Norbert having completed the great work of the establishment of his order, was obliged to quit his monastery, to be placed in a more exalted station for the benefit of many. The count of Champagne, who did nothing of importance without the advice and direction of our saint, took him into Germany, whither he was going to conclude a treaty of marriage between himself and Maud, a niece to the bishop of Ratisbon. After the death of the unhappy emperor Henry V., Lothaire II., duke of Saxony, was chosen king of the Romans in 1125, though he was only crowned emperor at Rome in 1132, by pope Innocent II. This excellent prince, whose reign was equally glorious and religious, was holding a diet at Spire when the count and St. Norbert arrived at that city. Deputies from the city of Magdeburg were come to the same place to solicit Lothaire for an archbishop in the room of Roger, who died the year before. Two persons were proposed for that dignity; but Lothaire preferred Norbert to them both. At his name the deputies rejoiced exceedingly; and, indeed, the saint was the only person not pleased with the nomination. The pope's legate, cardinal Gerard, who afterwards sat in St. Peter's chair under the name of Lucius II., made use of his authority to oblige him to comply. The deputies of Magdeburg took him with them to that city, where he was met at a distance by the principal persons, and by his clergy. He followed the procession barefoot, and was conducted to the church, and thence to his palace. But his dress was so mean and poor, that the porter shut the door against him, saying: "Why will you go in to disturb my lords?" Those that followed cried out: "He is our bishop." The saint said to the porter: "Brother, you know me better than they do who have raised such a one to this dignity." In this high station the austerity of his life was the same he had practiced in a cloister, only his humility was snore conspicuous. By the joint weight of his authority, eloquence, and example, he made a great reformation both; in the clergy and laity of his diocese; and by his strenuous and undaunted resolution, he recovered a considerable part of the lands of his church which had fallen into the hands of certain powerful secular princes. But his zeal made those his enemies whom his charity could not gain to their duty They loaded him with injuries, decried him among themselves, and encouraged one another in their disobedience and contempt of his person, calling him a stranger, whose manners were opposite to theirs. To such an excess did their rage carry them, that some even made attempts upon his life. One who saw himself obliged by the saint to renounce his licentious manner of life, hired a villain to assassinate him under presence of going to confession on Maundy-Thursday. The saint was apprized of his design, as some authors affirm, by revelation, and he caused him to be searched as he came in, and a dagger was found upon him. Another shot an arrow at the saint, which only missed him to wound another that was near him. Of these villanies Norbert only said, without the least emotion: "Can you be surprised that the devil, after having offered violence to our divine Head, should assault his members?" He always pardoned the assassins, and showed himself ever ready to lay down his life in the defence of truth and justice. By this patience and unshaken courage, ha in three years broke through the chief difficulties which obstructed the reformation of manners he labored to introduce, and from that time he carried on the work, and performed the visitation of his diocese with ease and incredible success. He continued still to superintend the observance of discipline in his order, though upon his episcopal consecration he had left the government thereof to his first disciple Hugh. The fourth general chapter consisted of eighteen abbots.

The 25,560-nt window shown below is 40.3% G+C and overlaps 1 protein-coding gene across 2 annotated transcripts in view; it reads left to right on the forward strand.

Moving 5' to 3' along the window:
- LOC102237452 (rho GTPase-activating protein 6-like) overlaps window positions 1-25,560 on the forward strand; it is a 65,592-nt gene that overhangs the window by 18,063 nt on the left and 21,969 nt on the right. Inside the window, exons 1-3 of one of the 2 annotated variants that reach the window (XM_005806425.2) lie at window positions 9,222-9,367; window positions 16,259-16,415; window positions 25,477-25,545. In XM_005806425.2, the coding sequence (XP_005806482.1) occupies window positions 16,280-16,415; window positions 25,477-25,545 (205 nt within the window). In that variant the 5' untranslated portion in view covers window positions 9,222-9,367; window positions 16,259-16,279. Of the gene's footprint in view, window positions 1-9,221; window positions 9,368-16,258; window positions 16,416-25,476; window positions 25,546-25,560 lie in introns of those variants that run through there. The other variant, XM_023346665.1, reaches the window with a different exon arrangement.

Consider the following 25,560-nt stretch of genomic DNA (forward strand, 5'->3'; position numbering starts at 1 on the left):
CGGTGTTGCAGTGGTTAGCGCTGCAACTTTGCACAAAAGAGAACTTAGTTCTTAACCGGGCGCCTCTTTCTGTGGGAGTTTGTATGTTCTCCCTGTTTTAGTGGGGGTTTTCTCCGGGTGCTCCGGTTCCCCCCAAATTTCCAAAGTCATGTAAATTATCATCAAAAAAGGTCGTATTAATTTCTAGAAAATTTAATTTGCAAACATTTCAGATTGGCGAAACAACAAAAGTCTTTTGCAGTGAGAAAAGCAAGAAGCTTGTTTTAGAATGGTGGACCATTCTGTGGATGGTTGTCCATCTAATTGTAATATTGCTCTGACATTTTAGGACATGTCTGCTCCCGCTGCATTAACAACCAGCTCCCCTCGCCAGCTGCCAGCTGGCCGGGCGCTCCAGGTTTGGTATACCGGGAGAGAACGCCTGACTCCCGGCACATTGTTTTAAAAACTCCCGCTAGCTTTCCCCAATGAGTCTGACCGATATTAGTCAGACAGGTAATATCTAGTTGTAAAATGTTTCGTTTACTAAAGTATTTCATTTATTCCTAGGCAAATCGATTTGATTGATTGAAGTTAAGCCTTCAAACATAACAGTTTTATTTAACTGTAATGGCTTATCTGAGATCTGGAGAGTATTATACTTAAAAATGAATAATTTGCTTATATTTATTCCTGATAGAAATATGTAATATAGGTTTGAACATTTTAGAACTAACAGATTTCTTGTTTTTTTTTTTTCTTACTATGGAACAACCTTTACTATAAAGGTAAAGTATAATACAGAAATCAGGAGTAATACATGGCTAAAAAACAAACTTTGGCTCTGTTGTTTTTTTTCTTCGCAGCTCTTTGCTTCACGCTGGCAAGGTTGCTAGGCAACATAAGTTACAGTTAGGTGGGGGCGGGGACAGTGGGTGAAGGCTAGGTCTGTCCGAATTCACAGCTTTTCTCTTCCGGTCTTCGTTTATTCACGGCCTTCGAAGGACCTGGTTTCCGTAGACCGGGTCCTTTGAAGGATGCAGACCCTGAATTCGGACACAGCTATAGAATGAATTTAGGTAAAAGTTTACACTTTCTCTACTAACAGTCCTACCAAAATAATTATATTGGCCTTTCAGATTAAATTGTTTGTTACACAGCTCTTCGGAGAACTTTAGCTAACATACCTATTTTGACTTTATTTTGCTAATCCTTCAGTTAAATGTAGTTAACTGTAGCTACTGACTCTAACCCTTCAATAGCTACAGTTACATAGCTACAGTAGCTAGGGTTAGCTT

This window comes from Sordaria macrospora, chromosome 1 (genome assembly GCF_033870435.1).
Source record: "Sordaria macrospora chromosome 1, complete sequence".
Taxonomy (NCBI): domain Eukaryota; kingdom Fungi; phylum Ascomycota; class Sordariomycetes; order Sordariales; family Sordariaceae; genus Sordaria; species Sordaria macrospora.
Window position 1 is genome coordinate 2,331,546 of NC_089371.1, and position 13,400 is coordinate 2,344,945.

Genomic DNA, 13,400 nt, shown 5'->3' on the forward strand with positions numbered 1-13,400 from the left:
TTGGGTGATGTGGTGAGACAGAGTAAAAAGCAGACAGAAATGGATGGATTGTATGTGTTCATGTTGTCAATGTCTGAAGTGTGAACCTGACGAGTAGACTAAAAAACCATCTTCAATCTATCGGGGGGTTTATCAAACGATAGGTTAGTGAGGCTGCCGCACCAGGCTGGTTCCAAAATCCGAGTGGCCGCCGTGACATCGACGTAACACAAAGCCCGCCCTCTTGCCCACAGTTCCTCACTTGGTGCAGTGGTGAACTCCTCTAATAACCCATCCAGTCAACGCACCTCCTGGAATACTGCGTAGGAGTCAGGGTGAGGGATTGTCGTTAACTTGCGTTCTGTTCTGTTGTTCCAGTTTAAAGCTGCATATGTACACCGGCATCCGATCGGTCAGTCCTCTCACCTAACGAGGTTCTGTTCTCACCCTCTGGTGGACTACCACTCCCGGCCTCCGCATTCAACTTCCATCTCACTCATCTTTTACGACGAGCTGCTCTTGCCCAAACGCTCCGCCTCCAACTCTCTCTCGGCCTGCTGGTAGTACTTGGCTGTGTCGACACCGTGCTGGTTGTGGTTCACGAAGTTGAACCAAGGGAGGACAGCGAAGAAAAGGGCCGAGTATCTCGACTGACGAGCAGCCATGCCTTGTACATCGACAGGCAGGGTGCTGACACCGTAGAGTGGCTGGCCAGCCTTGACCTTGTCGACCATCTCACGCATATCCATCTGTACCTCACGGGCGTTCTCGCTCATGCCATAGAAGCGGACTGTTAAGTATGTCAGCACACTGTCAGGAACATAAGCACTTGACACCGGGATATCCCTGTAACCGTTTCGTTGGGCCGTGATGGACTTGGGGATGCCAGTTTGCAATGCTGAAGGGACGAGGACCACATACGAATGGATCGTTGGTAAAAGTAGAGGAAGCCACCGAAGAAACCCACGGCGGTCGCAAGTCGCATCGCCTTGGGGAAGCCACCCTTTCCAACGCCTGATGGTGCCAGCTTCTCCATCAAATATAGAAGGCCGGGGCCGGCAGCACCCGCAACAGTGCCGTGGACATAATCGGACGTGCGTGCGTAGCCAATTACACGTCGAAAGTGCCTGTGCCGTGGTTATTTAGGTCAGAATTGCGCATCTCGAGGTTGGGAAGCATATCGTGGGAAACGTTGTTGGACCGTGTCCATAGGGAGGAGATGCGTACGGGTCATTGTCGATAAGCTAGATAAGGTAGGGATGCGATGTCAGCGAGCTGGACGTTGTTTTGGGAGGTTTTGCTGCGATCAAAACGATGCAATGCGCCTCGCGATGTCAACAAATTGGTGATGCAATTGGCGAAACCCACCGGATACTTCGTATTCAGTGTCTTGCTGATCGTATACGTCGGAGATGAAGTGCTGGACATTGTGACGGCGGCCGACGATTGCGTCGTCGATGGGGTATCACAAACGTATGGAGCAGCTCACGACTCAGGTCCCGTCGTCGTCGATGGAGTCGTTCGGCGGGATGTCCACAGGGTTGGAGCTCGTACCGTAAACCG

After the death of pope Honorius II. an unhappy schism divided the church. Innocent II. was duly chosen on the 14th of February, 1130: notwithstanding which, Peter, the son of Leo, under the name of Anacletus II., was acknowledged at Rome, and by Roger duke of Sicily. The true pope was obliged to fly into France, where he held councils at Clermont, Rheims, and Puy in Velay. St. Bernard and St. Norbert labored vigorously to prevent or remedy the disorders which the schism brought into many places. St. Norbert assisted for this purpose at the council which the pope assembled at Rheims in 1131. Upon his return home, the emperor Lothaire, who resolved to march with an army to Rome to put Innocent II. in possession of the Lateran church in 1132, carried our holy bishop with him in that expedition, trusting that his piety, prayers, and zealous exhortations, would contribute very much to the success of his undertaking; and the event answered his expectations. The saint returned to Magdeburg, where he fell, ill, and after four months' tedious sickness, died the death of the just on the 6th of June, in the eighth year of his episcopal dignity, the fifty-third of his age, of our redemption 1134. He was canonized by Gregory XIII. in 1582. Pope Urban VIII. appointed his festival to be kept on the 10th of June. His body remained at Magdeburg till that city embraced the Lutheran doctrine and revolted. The emperor Charles V. laid siege to it; but was prevailed upon to withdraw his army for a great sum of money. In the reign of Ferdinand II. the Lutheran magistrates, at the request of the Norbertine order, and of many princes, consented that the body of St. Norbert should be removed out of their city. The emperor ordered that it should be translated to Prague; which was done with great pomp in 1627. The sacred treasure was carried into that city by fourteen abbots with their mitres on, and laid in the church called of Mount Sion, all the orders of the city attending the ceremony in the most solemn and magnificent procession.